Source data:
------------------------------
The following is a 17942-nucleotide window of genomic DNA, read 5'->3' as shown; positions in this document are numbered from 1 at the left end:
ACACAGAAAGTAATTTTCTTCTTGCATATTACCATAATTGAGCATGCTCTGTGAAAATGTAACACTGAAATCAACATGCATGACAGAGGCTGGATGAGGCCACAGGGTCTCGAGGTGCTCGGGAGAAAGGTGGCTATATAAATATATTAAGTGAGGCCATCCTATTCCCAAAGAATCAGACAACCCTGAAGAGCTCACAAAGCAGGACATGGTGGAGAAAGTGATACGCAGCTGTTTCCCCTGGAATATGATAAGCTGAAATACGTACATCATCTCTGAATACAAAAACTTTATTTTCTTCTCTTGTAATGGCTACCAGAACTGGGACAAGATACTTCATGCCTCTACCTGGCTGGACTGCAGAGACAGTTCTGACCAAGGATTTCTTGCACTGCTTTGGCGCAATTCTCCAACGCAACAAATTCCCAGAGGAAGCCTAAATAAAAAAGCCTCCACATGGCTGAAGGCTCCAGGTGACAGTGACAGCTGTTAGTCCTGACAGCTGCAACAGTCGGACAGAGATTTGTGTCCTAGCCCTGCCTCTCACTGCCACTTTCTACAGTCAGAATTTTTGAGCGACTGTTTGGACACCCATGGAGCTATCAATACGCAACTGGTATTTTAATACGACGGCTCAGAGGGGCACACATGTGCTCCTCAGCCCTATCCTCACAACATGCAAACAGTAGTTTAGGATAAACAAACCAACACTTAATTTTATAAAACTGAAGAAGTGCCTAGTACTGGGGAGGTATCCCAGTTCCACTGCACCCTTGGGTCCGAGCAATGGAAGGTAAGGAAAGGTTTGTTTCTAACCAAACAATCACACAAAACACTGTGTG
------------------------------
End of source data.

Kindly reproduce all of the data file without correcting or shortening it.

The following is a 17942-nucleotide window of genomic DNA, read 5'->3' as shown; positions in this document are numbered from 1 at the left end:
ACACAGAAAGTAATTTTCTTCTTGCATATTACCATAATTGAGCATGCTCTGTGAAAATGTAACACTGAAATCAACATGCATGACAGAGGCTGGATGAGGCCACAGGGTCTCGAGGTGCTCGGGAGAAAGGTGGCTATATAAATATATTAAGTGAGGCCATCCTATTCCCAAAGAATCAGACAACCCTGAAGAGCTCACAAAGCAGGACATGGTGGAGAAAGTGATACGCAGCTGTTTCCCCTGGAATATGATAAGCTGAAATACGTACATCATCTCTGAATACAAAAACTTTATTTTCTTCTCTTGTAATGGCTACCAGAACTGGGACAAGATACTTCATGCCTCTACCTGGCTGGACTGCAGAGACAGTTCTGACCAAGGATTTCTTGCACTGCTTTGGCGCAATTCTCCAACGCAACAAATTCCCAGAGGAAGCCTAAATAAAAAAGCCTCCACATGGCTGAAGGCTCCAGGTGACAGTGACAGCTGTTAGTCCTGACAGCTGCAACAGTCGGACAGAGATTTGTGTCCTAGCCCTGCCTCTCACTGCCACTTTCTACAGTCAGAATTTTTGAGCGACTGTTTGGACACCCATGGAGCTATCAATACGCAACTGGTATTTTAATACGACGGCTCAGAGGGGCACACATGTGCTCCTCAGCCCTATCCTCACAACATGCAAACAGTAGTTTAGGATAAACAAACCAACACTTAATTTTATAAAACTGAAGAAGTGCCTAGTACTGGGGAGGTATCCCAGTTCCACTGCACCCTTGGGTCCGAGCAATGGAAGGTAAGGAAAGGTTTGTTTCTAACCAAACAATCACACAAAACACTGTGTG